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How To Calculate Your Solar Power Requirements

How To Calculate Your Solar Power Requirements

Knowledge is key when setting up your rig for solar, so the more information you have on each and every one of those home comfort devices you plan to take away with you, the better.

 

Calculating Your Solar Power Needs

Working out Watts, Amps and Volts

A larger solar panel will collect more energy in less time, but just how big does the solar panel need to be?

 

The power consumption of appliances is usually given in Watts. To calculate the energy you will use over time, just multiply the power consumption by the hours of use. For example:

10 watt device used over 3 hours equals 10 x 3 = 30 Watt.

How to convert Amps to Watts

The energy in Watts is equal to the electric charge in Amps times the voltage in volts:

Watts = Amps × Volts

Example:  If your device doesn’t have the Watts labelled on it, then it should at least have the input Volts i.e. 240V and the Amps AC it draws such as 240V – 1.5A. You can then use the equation Watts Volts x Amps so 240v x 1.5amps = 360 Watts.

How to convert Watts to Amps

The electric charge in Amps is equal to the energy in Watts divided by the voltage in volts (V):

Amps = Watts / Volts

Example: Find the electric charge in Amps when the energy consumption is 300 watts and the voltage is 240 volts.  300 Watts / 240 volts = 1.25 Amps.

Do you need a battery?

Solar panels are commonly used to charge a battery – not to charge a device directly. There are a couple of reasons for having batteries. Solar panels might not generate enough wattage to directly power an appliance, but they can build up a higher wattage via a battery. 

Secondly a battery can regulate the power going into the appliance at a constant rate. When solar panels are charging a battery it is usually at a varying rate which could harm an appliance if not regulated.

Battery capacity is measured in Amp Hours (e.g. 120Ah). You need to convert this to Watt Hours by multiplying the Ah figure by the battery voltage (e.g. 12V) – see calculations above.

AH refers to amp hours. This rating is usually found on deep cycle batteries. If a battery is rated at 100 amp hours it should deliver 5 amps of power for 20 hours or 20 amps of power for 5 hours.

When choosing a battery, keep in mind the equipment you will be powering and the time in which they will be running. Theoretically a 100Ah battery can deliver 5 amps over a 20 hour period (and so on).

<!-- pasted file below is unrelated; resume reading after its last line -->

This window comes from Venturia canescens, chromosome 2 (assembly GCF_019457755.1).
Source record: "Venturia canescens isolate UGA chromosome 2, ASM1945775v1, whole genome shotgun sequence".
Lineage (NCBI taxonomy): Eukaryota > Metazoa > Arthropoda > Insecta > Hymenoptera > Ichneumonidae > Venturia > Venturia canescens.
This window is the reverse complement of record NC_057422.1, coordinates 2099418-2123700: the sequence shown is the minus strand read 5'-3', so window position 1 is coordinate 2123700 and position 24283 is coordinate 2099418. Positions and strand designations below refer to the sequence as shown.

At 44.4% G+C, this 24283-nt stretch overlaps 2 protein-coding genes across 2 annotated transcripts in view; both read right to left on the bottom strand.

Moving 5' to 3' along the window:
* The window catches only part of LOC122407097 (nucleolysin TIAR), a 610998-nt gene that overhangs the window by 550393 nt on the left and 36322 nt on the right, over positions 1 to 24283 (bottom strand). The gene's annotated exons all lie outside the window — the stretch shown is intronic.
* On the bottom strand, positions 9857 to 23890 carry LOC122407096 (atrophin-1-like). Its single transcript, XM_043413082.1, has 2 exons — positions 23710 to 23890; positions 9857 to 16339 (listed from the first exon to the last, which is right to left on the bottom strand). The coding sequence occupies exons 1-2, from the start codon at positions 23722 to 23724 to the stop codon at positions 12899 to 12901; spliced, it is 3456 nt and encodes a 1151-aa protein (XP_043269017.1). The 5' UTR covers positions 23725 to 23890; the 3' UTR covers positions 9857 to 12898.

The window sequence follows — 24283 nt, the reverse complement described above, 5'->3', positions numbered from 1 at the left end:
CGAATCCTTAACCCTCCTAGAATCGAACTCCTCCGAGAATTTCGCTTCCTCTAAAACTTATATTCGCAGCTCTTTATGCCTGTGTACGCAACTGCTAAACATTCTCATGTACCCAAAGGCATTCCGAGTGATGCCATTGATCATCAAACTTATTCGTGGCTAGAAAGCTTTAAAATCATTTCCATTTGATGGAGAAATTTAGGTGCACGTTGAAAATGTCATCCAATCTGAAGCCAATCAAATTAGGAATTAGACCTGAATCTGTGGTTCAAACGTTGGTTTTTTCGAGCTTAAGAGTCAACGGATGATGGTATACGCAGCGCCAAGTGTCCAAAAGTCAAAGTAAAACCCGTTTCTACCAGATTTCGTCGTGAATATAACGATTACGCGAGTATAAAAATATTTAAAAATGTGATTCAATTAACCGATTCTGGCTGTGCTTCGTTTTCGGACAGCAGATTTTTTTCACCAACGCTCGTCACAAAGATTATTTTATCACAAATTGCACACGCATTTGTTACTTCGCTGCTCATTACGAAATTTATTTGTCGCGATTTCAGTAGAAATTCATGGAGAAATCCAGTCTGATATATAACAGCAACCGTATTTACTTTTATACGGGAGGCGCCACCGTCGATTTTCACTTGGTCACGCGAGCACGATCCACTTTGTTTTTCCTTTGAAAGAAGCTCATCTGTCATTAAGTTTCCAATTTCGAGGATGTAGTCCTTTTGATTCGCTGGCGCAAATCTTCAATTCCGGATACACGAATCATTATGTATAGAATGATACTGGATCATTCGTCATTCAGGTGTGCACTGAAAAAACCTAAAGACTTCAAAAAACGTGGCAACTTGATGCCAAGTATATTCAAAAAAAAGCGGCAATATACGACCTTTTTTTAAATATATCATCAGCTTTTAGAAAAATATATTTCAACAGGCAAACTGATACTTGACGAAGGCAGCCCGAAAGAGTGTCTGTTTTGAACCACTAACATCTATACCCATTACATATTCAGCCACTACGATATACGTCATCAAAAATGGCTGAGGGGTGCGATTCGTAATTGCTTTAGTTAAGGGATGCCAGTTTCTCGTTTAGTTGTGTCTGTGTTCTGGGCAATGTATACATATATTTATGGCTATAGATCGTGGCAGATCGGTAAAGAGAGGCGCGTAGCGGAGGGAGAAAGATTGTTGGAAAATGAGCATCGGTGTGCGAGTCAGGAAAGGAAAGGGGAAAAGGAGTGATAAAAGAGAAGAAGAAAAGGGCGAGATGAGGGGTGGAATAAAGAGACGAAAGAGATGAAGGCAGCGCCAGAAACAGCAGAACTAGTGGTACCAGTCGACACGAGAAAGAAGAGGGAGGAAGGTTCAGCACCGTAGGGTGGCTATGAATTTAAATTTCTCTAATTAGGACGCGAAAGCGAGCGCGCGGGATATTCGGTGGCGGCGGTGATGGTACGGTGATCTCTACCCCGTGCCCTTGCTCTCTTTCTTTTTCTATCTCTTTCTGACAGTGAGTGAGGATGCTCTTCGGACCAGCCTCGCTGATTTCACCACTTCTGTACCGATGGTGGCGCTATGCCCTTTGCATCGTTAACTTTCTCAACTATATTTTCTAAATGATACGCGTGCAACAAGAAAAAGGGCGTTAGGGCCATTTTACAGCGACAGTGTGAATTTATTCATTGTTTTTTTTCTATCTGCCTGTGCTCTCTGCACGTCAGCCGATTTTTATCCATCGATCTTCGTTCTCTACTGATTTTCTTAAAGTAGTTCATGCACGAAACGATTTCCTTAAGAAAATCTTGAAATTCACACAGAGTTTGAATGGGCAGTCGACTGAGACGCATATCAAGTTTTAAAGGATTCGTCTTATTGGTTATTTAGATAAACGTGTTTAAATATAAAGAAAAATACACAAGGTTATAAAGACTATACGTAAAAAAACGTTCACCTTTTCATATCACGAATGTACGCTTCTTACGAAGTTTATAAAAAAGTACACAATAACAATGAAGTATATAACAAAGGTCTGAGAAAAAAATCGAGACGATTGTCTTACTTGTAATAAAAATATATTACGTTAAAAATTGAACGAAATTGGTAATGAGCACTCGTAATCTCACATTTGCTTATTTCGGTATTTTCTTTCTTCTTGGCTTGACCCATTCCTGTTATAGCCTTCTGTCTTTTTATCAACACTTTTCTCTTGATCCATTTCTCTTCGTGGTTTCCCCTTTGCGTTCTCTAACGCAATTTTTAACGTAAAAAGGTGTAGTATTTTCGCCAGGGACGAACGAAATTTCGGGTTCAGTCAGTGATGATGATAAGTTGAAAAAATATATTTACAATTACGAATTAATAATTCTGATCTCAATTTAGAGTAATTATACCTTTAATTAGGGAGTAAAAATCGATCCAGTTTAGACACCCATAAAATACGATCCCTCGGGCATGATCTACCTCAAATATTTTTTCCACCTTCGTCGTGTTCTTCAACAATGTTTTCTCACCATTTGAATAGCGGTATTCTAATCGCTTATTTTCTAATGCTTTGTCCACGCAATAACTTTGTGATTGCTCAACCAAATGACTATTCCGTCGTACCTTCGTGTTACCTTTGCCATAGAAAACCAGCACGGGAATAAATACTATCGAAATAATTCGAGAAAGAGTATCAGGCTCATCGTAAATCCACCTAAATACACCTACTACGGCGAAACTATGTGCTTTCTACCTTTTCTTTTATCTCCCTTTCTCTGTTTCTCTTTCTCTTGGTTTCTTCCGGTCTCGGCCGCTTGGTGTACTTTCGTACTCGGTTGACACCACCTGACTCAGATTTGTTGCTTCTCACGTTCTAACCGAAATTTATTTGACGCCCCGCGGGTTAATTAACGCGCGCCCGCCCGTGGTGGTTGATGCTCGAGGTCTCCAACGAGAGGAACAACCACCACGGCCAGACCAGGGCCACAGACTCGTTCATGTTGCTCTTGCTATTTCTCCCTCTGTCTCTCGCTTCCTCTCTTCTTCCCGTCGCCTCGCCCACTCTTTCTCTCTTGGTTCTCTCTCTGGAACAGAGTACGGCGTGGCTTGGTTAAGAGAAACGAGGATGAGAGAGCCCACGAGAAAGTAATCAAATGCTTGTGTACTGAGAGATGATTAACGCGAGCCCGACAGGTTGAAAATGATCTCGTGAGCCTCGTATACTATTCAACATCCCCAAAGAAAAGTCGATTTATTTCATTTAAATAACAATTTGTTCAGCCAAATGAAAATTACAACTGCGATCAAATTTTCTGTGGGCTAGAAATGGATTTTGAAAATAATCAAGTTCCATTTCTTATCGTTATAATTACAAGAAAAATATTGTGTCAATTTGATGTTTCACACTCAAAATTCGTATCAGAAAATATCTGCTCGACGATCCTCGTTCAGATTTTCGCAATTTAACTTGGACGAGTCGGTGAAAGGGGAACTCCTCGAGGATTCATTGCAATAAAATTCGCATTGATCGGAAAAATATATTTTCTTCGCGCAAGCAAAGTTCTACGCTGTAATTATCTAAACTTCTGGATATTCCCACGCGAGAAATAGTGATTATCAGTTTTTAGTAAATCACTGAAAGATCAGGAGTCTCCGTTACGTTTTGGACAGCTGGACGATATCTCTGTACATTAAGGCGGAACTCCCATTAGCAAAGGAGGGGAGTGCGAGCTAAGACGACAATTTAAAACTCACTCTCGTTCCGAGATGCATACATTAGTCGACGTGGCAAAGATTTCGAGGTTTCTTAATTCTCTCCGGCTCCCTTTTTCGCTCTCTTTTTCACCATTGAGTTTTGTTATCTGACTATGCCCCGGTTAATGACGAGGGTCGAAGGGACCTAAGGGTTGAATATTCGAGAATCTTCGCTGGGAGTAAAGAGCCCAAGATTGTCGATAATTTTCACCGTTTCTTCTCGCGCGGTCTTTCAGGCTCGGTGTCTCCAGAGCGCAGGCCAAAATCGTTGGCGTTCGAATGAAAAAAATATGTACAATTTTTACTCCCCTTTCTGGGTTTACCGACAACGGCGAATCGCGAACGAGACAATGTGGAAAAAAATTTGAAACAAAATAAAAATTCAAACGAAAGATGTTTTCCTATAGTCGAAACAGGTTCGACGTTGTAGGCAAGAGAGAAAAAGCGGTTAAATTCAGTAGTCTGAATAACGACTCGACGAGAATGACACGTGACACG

Taking into account the average small campsite - with a small 45W fridge running for 6 hours, 3 hours of 15W lighting and 20W of other electronic equipment - the minimum consumption to be expected is 335W. Take this wattage and divide it by the voltage, 12V, gives 28Ah. With the aim of leaving 50% in the battery brings the requirement to 56 Ah per day.

 

 

What size solar panel do I need? 

Solar Panels power generation is commonly given in Watts e.g. 120 Watts. To calculate the energy it can supply the battery with, divide the Watts by the Voltage of the Solar Panel.

120 Watts / 18V = 6.6 Amps

Please note that Solar Panels are not 12V. Any one who works out the Amps of a solar panel using 12V as the voltage calculation does not understand solar or has been misinformed. All solar panel voltages should be marked in the item description either on the website you got it from or on the unit itself.

What about Inverters?

The power inverter converts your storage battery power into the 240 volts AC that runs your appliances. Unless you only run 12 volt DC appliances you will need a power inverter to supply your AC.

 

 

There are 2 types of Inverters: pure sine wave and modified sine wave.

The Pure Sine Wave matches the power to that of which you get from your electricity supplier, it's clean and you can run any appliances safely, even sensitive equipment.

The modified sine wave used to be considered a dirty power but some aren't as bad as they used to be, you can use this inverter type for things that don't have sensitive electronics for example fridges, cookers, pumps, You may have to be careful with some appliances such as laptops and TVs so check first.

What about Charge Controllers/Regulators?

All Solar Panels 30 watts and above need a Solar Charge Controller/Regulator. A Charge Controller/Regulator is necessary to protect the batteries from overcharging and supply them with the proper amount of energy to promote long battery life. If the charge isn’t regulated it can have a damaging effect on the battery being charged.

Got any more questions about setting up your solar panel system? Give us a call today and let us know how we can help!